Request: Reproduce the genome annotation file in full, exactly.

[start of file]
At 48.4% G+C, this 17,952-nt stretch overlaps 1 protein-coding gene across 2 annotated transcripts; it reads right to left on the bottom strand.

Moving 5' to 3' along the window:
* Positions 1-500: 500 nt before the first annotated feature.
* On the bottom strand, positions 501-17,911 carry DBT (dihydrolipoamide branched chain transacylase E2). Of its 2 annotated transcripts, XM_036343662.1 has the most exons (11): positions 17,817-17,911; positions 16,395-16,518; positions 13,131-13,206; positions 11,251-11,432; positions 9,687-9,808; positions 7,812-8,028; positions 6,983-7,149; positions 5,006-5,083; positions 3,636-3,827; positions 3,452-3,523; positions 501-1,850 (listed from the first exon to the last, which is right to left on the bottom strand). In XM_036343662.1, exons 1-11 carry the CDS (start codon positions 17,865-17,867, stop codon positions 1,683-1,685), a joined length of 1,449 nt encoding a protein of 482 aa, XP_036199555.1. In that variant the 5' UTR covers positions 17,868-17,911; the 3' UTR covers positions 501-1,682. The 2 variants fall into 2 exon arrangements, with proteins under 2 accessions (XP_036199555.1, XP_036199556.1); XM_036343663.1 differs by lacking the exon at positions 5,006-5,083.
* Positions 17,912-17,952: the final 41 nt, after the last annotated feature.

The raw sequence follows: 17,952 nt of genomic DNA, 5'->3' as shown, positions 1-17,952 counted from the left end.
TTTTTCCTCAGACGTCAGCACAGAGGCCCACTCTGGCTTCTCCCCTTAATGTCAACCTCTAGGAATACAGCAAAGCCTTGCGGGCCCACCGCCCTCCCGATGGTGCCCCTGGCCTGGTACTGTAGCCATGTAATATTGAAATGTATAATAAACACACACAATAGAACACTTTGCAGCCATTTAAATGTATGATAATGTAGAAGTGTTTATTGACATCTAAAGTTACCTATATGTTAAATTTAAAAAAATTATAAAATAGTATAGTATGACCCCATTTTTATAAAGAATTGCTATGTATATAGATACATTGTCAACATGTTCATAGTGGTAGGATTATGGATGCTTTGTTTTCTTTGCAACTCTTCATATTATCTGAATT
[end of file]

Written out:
At 48.4% G+C, this 17,952-nt stretch overlaps 1 protein-coding gene across 2 annotated transcripts; it reads right to left on the bottom strand.

Moving 5' to 3' along the window:
* Positions 1-500: 500 nt before the first annotated feature.
* On the bottom strand, positions 501-17,911 carry DBT (dihydrolipoamide branched chain transacylase E2). Of its 2 annotated transcripts, XM_036343662.1 has the most exons (11): positions 17,817-17,911; positions 16,395-16,518; positions 13,131-13,206; positions 11,251-11,432; positions 9,687-9,808; positions 7,812-8,028; positions 6,983-7,149; positions 5,006-5,083; positions 3,636-3,827; positions 3,452-3,523; positions 501-1,850 (listed from the first exon to the last, which is right to left on the bottom strand). In XM_036343662.1, exons 1-11 carry the CDS (start codon positions 17,865-17,867, stop codon positions 1,683-1,685), a joined length of 1,449 nt encoding a protein of 482 aa, XP_036199555.1. In that variant the 5' UTR covers positions 17,868-17,911; the 3' UTR covers positions 501-1,682. The 2 variants fall into 2 exon arrangements, with proteins under 2 accessions (XP_036199555.1, XP_036199556.1); XM_036343663.1 differs by lacking the exon at positions 5,006-5,083.
* Positions 17,912-17,952: the final 41 nt, after the last annotated feature.

The raw sequence follows: 17,952 nt of genomic DNA, 5'->3' as shown, positions 1-17,952 counted from the left end.
TTTTTCCTCAGACGTCAGCACAGAGGCCCACTCTGGCTTCTCCCCTTAATGTCAACCTCTAGGAATACAGCAAAGCCTTGCGGGCCCACCGCCCTCCCGATGGTGCCCCTGGCCTGGTACTGTAGCCATGTAATATTGAAATGTATAATAAACACACACAATAGAACACTTTGCAGCCATTTAAATGTATGATAATGTAGAAGTGTTTATTGACATCTAAAGTTACCTATATGTTAAATTTAAAAAAATTATAAAATAGTATAGTATGACCCCATTTTTATAAAGAATTGCTATGTATATAGATACATTGTCAACATGTTCATAGTGGTAGGATTATGGATGCTTTGTTTTCTTTGCAACTCTTCATATTATCTGAATT